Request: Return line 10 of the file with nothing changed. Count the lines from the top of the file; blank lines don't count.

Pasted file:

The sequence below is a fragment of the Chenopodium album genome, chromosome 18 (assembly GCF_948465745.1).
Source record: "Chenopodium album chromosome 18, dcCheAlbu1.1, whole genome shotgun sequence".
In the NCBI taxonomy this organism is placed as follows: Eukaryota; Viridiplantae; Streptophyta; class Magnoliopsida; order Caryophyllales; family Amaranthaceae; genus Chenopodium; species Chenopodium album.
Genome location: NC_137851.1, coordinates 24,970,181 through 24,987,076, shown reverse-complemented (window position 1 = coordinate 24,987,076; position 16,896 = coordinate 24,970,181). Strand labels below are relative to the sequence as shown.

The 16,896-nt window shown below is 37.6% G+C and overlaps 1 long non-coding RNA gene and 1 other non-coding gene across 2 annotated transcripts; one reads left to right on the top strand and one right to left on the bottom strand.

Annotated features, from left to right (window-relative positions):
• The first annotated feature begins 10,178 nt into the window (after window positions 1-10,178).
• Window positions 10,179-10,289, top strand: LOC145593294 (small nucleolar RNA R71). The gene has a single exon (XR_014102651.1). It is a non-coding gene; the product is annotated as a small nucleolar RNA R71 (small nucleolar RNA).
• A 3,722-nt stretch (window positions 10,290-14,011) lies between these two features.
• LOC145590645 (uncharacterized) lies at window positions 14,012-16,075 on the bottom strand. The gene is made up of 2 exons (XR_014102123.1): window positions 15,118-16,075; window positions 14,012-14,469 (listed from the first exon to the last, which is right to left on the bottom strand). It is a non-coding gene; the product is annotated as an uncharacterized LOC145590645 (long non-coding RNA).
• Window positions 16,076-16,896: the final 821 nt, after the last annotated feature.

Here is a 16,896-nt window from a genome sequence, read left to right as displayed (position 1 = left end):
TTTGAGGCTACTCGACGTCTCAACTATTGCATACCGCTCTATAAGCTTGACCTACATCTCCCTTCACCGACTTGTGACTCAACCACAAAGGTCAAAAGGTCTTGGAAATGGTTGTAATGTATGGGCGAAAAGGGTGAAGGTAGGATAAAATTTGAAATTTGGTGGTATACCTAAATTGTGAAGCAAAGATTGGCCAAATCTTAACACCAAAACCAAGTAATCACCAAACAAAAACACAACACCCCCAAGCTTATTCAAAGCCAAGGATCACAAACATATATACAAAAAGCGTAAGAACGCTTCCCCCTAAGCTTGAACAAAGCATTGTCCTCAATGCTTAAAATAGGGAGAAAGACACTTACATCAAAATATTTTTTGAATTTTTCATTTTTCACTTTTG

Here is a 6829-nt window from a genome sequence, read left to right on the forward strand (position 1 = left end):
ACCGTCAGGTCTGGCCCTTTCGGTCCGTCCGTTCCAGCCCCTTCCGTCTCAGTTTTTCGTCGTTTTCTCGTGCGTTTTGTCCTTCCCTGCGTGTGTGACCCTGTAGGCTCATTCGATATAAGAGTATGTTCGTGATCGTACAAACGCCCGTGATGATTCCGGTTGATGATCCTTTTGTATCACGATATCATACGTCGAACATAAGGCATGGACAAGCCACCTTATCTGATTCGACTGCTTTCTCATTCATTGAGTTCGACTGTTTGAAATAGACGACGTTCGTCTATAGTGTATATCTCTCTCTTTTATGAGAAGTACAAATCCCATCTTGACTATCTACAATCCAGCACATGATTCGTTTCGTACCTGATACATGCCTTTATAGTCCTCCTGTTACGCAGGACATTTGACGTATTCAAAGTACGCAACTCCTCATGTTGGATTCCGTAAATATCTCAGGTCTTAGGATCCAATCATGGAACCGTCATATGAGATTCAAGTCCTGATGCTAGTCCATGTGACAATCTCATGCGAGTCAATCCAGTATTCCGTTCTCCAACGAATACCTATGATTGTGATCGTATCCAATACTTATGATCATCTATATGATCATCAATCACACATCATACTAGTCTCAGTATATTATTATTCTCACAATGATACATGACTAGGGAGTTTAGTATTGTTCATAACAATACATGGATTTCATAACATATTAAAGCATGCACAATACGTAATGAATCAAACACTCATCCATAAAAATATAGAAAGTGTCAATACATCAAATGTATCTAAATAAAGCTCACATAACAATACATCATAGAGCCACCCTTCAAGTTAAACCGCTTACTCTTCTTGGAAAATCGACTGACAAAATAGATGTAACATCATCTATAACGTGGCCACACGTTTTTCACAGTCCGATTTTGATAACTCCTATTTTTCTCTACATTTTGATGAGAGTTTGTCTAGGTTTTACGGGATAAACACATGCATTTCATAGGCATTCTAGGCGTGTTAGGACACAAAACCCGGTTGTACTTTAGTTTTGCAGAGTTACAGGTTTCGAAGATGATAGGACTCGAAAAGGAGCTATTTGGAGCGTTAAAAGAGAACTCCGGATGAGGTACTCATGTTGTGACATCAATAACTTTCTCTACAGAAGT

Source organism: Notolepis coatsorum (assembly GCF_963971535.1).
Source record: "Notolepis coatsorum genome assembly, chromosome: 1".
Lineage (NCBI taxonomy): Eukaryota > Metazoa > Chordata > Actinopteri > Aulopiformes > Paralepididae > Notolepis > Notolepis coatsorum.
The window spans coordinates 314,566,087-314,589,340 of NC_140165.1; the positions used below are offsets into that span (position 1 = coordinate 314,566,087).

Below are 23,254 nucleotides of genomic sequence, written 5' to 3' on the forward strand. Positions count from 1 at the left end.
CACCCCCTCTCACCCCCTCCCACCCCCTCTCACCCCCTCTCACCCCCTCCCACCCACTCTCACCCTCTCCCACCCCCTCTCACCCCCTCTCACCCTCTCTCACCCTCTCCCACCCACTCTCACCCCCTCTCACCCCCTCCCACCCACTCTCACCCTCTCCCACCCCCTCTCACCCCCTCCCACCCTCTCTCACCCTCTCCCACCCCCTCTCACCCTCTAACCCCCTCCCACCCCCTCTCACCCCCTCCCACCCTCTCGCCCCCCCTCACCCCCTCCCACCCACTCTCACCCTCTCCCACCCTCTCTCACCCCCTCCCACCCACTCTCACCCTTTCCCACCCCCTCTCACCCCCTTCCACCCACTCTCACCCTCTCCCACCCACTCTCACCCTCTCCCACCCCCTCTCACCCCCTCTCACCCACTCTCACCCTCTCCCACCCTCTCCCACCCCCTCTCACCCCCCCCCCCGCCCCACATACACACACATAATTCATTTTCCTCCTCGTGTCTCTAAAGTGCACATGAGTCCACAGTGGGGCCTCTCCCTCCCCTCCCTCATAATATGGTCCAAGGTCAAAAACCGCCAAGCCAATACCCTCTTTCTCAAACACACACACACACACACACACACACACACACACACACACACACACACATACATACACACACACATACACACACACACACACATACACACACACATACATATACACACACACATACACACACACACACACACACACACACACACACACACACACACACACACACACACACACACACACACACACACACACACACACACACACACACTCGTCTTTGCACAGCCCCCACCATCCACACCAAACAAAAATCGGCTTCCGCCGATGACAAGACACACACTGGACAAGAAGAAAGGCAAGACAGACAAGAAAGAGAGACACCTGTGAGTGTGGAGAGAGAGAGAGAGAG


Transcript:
• LOC145590645 (uncharacterized) lies at window positions 14,012-16,075 on the bottom strand. The gene is made up of 2 exons (XR_014102123.1): window positions 15,118-16,075; window positions 14,012-14,469 (listed from the first exon to the last, which is right to left on the bottom strand). It is a non-coding gene; the product is annotated as an uncharacterized LOC145590645 (long non-coding RNA).